Versatile New Bis(thiosemicarbazone) Bifunctional Chelators: Synthesis, Conjugation to Bombesin(7-14)-NH2, and Copper-64 Radiolabeling
ABSTRACT New bifunctional derivatives of diacetyl-bis(4-methylthiosemicarbazone) (H(2)atsm) have been prepared by a selective transamination reaction of a new dissymmetric bis(thiosemicarbazone) precursor H(2)L(1). The new derivatives contain an aliphatic carboxylic acid (H(2)L(2) and H(2)L(3)), t-butyl carbamate (H(2)L(4)), or ammonium ion (H(2)L(5)) functional group. The new ligands and copper(II) complexes have been characterized by NMR spectroscopy, mass spectrometry, and microanalysis. The complex Cu(II)(L(4)) was structurally characterized by X-ray crystallography and shows the metal center to be in an N(2)S(2) distorted square planar coordination geometry. Electrochemical measurements show that the copper(II) complexes undergo a reversible reduction attributable to a Cu(II)/Cu(I) process. The ligands and the copper(II) complexes featuring a carboxylic acid functional group have been conjugated to the tumor targeting peptide bombesin(7-14)-NH(2). The bifunctional peptide conjugates were radiolabeled with copper-64 in the interest of developing new positron emission tomography (PET) imaging agents. The conjugates were radiolabeled with copper-64 rapidly in high radiochemical purity (>95%) at room temperature under mild conditions and were stable in a cysteine and histidine challenge study.
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ABSTRACT: This tutorial review will highlight recent advances in medicinal inorganic chemistry pertaining to the use of multifunctional ligands for enhanced effect. Ligands that adequately bind metal ions and also include specific targeting features are gaining in popularity due to their ability to enhance the efficacy of less complicated metal-based agents. Moving beyond the traditional view of ligands modifying reactivity, stabilizing specific oxidation states, and contributing to substitution inertness, we will discuss recent work involving metal complexes with multifunctional ligands that target specific tissues, membrane receptors, or endogenous molecules, including enzymes.Chemical Society Reviews 07/2006; 35(6):534-44. DOI:10.1039/b514859f · 30.43 Impact Factor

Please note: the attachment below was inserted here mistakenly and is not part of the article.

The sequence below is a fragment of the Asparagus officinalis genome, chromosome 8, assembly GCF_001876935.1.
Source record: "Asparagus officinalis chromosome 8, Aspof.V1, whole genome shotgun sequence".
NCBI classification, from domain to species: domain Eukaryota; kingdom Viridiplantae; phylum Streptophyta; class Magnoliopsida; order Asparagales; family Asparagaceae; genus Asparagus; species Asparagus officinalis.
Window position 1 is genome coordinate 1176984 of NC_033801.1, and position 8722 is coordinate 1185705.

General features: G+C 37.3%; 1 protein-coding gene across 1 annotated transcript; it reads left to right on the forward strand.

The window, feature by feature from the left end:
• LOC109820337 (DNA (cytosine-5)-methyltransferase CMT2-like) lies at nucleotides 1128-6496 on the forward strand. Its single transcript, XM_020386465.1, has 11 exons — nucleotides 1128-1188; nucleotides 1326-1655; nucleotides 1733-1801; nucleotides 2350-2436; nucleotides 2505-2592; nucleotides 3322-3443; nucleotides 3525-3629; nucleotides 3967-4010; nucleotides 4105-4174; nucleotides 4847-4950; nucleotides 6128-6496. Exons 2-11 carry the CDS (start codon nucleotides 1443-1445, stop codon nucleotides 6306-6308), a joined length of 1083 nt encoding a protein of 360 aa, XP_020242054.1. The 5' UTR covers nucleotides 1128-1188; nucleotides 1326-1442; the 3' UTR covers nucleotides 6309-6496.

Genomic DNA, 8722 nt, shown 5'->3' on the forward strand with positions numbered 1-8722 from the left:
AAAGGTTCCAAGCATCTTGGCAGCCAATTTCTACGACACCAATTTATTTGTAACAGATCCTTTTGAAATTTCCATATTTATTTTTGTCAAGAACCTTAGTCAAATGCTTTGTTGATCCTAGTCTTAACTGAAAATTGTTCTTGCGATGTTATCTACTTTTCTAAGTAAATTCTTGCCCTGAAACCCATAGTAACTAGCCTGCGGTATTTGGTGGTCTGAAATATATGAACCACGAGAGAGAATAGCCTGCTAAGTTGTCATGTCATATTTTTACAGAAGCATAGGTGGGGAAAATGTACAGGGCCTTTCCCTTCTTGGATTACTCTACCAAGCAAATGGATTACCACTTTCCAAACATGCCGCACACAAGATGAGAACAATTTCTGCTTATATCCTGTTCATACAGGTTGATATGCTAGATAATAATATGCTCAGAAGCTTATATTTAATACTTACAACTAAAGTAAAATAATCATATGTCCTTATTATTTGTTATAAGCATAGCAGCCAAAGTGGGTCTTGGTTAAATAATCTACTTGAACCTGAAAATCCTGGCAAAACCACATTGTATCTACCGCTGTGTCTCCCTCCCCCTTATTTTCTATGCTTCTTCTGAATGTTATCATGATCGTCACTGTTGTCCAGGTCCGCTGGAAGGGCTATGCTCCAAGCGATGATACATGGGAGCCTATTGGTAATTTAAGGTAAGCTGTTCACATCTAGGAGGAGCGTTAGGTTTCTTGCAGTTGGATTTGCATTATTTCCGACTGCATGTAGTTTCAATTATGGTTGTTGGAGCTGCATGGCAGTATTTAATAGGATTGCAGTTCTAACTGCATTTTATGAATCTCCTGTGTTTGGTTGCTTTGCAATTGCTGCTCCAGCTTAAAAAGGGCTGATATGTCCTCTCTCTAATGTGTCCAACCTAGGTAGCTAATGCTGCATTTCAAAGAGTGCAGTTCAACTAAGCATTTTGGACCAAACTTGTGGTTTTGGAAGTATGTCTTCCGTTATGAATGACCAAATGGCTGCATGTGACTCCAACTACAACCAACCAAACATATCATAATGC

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ABSTRACT: The first member of a water-soluble family of bis(thiosemicarbazone) ligands is reported. It forms a 1:1 complex with Zn(II) that absorbs intensely in the visible region (lambda(max) = 414 nm; epsilon = 1.8(4) x 10(4) M(-1) cm(-1); pH 7.3). Its affinity for Zn(II) (K(D) = 5.9(3) x 10(-9) M at pH 7.3) was determined by competition with ligand ethylene glycol O,O'-bis(2-aminoethyl)-N,N,N',N'-tetraacetic acid. Its potential application as a chromophoric probe was demonstrated by estimation of the Zn(II) binding affinities of the soluble metal-binding domains of two plant metal-transporting proteins.Inorganic Chemistry 02/2010; 49(7):3071-3. DOI:10.1021/ic902370a · 4.79 Impact Factor
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ABSTRACT: The novel chelators 2-acetylpyridine-4,4-dimethyl-3-thiosemicarbazone (HAp44mT) and di-2-pyridylketone-4,4-dimethyl-3-thiosemicarbazone (HDp44mT) have been examined to elucidate the structure-activity relationships necessary to form copper (Cu) complexes with pronounced antitumor activity. Electrochemical studies demonstrated that the Cu complexes of these ligands had lower redox potentials than their iron complexes. Moreover, the Cu complexes where the ligand/metal ratio was 1:1 rather than 2:1 had significantly higher intracellular oxidative properties and antitumor efficacy. Interestingly, the 2:1 complex was shown to dissociate to give significant amounts of the 1:1 complex that could be the major cytotoxic effector. Both types of Cu complex showed significantly more antiproliferative activity than the ligand alone. We also demonstrate the importance of the inductive effects of substituents on the carbonyl group of the parent ketone, which influence the Cu(II/I) redox potentials because of their proximity to the metal center. The structure-activity relationships described are important for the design of potent thiosemicarbazone Cu complexes.Journal of Medicinal Chemistry 08/2010; 53(15):5759-69. DOI:10.1021/jm100561b · 5.48 Impact Factor